John 3:16-18

For God so loved the world that He gave His only begotten Son, that whoever believes in Him should not perish but have everlasting life. 

For God did not send His Son into the world to condemn the world, but that the world through Him might be saved. 

He who believes in Him is not condemned; but he who does not believe is condemned already, because he has not believed in the name of the only begotten Son of God.

This is how predestination works in the Bible.  For anyone that has chosen to put their faith in Jesus, God has a predetermined destination for them.  The “faith in Jesus” bus has a destination of “eternal life.”  That is where that bus goes if you choose to get on it…the destination for that bus was predetermined by God long ago.  But God did not predetermine who would make this choice…He did not select certain individuals and force them to “get on that bus,” and conversely, He did not select other individuals to turn away from Jesus.  God allows everyone to choose their own destiny…to decide for themselves what bus to get on.  God predetermined the available options, but He did not decide in advance and coerce or force people into any of those choices. (See also my post on Election for more on this:

Predetermined “Destinations” for the Believer

In Ephesians chapter one, the apostle Paul is telling us about some things that God had already decided that He would do for those who believe in Jesus.  The letter is addressed to believers, and it tells us that since you believe in Jesus, God has already decided what will happen to you.

1 – You will be considered holy and blameless in God’s sight (Eph 1:4)

2 – You will be adopted into God’s family (Eph 1:5)

3 – You will be claimed as God’s own possession and receive an inheritance (Eph 1:11)

…and so on.

These “destinations” are only available to those who have chosen to believe.  Remember….it does not say that individuals were predestined to believe…it only says what will happen to those who did chose to believe.  It is up to each individual to choose to believe, and those who have chosen to believe will reach the destination that God decided for those who put their faith in Jesus.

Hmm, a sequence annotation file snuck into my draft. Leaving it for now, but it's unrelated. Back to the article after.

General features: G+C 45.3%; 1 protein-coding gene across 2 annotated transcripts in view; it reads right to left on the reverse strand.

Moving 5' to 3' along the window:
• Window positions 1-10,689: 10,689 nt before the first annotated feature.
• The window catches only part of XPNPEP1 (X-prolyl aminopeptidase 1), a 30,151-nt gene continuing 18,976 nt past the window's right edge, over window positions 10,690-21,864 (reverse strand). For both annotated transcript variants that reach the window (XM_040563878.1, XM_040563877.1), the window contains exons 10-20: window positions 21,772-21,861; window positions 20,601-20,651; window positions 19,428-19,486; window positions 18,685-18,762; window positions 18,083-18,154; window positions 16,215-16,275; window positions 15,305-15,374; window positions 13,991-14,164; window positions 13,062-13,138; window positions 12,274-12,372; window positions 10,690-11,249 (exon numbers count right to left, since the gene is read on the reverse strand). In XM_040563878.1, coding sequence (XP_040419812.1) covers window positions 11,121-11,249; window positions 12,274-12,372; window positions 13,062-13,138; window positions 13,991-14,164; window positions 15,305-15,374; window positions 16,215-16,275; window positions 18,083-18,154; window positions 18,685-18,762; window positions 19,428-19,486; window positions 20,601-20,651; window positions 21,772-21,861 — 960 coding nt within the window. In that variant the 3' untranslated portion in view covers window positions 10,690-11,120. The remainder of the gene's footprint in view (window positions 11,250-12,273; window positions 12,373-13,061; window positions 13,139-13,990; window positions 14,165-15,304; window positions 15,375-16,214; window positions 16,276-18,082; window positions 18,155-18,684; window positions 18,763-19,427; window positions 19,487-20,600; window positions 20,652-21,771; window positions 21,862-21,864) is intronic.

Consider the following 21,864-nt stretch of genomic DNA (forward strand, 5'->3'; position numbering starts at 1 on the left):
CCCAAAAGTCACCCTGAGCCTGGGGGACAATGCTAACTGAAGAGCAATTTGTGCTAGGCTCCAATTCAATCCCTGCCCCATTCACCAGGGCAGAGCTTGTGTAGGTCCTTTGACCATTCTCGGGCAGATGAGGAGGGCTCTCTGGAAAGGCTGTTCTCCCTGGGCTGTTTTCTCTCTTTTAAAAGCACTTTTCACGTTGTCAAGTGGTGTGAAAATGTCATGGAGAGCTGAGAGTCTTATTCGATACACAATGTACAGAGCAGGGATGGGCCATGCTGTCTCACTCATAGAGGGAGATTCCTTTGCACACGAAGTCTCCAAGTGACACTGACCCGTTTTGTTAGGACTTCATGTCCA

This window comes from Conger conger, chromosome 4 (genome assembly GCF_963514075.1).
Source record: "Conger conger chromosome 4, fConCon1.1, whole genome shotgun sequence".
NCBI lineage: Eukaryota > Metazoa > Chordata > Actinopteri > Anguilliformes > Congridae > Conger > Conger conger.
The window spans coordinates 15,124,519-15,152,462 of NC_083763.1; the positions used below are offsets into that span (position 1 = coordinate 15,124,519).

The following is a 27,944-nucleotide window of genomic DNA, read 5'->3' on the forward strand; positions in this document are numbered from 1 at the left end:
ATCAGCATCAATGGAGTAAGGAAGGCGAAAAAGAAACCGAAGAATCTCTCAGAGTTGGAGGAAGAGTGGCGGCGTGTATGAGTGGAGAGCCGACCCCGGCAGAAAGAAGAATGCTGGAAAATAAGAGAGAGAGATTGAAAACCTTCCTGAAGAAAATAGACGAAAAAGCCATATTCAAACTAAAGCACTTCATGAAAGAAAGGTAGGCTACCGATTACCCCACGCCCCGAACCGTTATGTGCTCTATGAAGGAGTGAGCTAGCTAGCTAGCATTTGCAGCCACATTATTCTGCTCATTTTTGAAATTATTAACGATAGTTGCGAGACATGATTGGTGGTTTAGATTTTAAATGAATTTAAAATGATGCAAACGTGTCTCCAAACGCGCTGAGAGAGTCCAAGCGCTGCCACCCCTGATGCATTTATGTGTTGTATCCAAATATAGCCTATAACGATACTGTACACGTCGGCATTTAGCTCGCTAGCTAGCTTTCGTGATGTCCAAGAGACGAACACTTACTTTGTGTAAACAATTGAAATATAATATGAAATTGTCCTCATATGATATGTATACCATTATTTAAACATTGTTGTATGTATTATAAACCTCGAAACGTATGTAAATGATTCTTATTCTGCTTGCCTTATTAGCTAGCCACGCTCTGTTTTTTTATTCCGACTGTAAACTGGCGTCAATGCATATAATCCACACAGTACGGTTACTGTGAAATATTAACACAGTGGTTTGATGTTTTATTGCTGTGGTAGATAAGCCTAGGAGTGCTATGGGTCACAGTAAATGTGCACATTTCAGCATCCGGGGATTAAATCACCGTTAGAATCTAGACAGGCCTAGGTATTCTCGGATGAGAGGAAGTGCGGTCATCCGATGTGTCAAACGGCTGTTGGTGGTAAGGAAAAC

Likewise, in Romans 8, God is also talking about people that believe in Jesus when says that they are “predestined to be conformed to the image of Christ” (Romans 8:30).  Notice that it does not say that God predestined anyone to believe.  Instead, it tells us the “destination” that awaits everyone who made the choice to believe.  These some of are the amazing benefits that come to all passengers on the “Jesus bus.”

So to summarize, God predestines some things, but He does not predestine all things.  He does not predestine whether or not you will believe in Jesus.  But He did predetermine….decide beforehand….what will happen to people that choose to put their faith in Christ.  God predetermined the boundaries, parameters, results, and ramifications that our free will can operate inside of.  But He did not predetermine all of the choices we would actually make inside of those boundaries.

You get to choose your ultimate destiny from a small set of available choices.  The available choices were predetermined by God long ago before creation, and because of His great love for us, He is actively working to draw us to choose Jesus.  Once you make your choice, God will guarantee that you reach your destination.

 

 

 

2 Responses

  1. Neil,clear and concise it is in no way not able to be understood by the reader. I guess it was predetermined for you to write this. Bawa. hehehehehe.You have a great day! Jim B